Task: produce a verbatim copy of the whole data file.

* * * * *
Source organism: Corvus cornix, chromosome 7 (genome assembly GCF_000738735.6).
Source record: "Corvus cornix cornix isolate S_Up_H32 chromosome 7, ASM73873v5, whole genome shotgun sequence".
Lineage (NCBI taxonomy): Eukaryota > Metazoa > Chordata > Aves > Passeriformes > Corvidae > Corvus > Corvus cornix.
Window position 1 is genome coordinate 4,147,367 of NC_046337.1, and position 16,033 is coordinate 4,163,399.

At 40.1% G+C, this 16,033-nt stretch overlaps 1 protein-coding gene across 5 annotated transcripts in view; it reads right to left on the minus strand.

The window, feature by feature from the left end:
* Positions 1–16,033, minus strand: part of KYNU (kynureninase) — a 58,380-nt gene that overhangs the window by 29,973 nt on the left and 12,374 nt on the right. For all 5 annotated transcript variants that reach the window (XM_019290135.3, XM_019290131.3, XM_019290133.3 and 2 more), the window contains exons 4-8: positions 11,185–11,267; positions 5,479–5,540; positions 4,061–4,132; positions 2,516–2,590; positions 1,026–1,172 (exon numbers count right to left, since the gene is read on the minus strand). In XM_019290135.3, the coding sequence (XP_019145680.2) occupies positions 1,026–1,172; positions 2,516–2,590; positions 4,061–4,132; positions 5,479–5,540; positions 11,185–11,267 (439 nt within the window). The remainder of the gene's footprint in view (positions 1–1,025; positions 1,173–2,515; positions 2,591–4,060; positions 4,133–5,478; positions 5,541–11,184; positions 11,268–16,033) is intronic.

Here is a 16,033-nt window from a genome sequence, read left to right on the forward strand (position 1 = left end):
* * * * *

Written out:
Source organism: Corvus cornix, chromosome 7 (genome assembly GCF_000738735.6).
Source record: "Corvus cornix cornix isolate S_Up_H32 chromosome 7, ASM73873v5, whole genome shotgun sequence".
Lineage (NCBI taxonomy): Eukaryota > Metazoa > Chordata > Aves > Passeriformes > Corvidae > Corvus > Corvus cornix.
Window position 1 is genome coordinate 4,147,367 of NC_046337.1, and position 16,033 is coordinate 4,163,399.

At 40.1% G+C, this 16,033-nt stretch overlaps 1 protein-coding gene across 5 annotated transcripts in view; it reads right to left on the minus strand.

The window, feature by feature from the left end:
* Positions 1–16,033, minus strand: part of KYNU (kynureninase) — a 58,380-nt gene that overhangs the window by 29,973 nt on the left and 12,374 nt on the right. For all 5 annotated transcript variants that reach the window (XM_019290135.3, XM_019290131.3, XM_019290133.3 and 2 more), the window contains exons 4-8: positions 11,185–11,267; positions 5,479–5,540; positions 4,061–4,132; positions 2,516–2,590; positions 1,026–1,172 (exon numbers count right to left, since the gene is read on the minus strand). In XM_019290135.3, the coding sequence (XP_019145680.2) occupies positions 1,026–1,172; positions 2,516–2,590; positions 4,061–4,132; positions 5,479–5,540; positions 11,185–11,267 (439 nt within the window). The remainder of the gene's footprint in view (positions 1–1,025; positions 1,173–2,515; positions 2,591–4,060; positions 4,133–5,478; positions 5,541–11,184; positions 11,268–16,033) is intronic.

Here is a 16,033-nt window from a genome sequence, read left to right on the forward strand (position 1 = left end):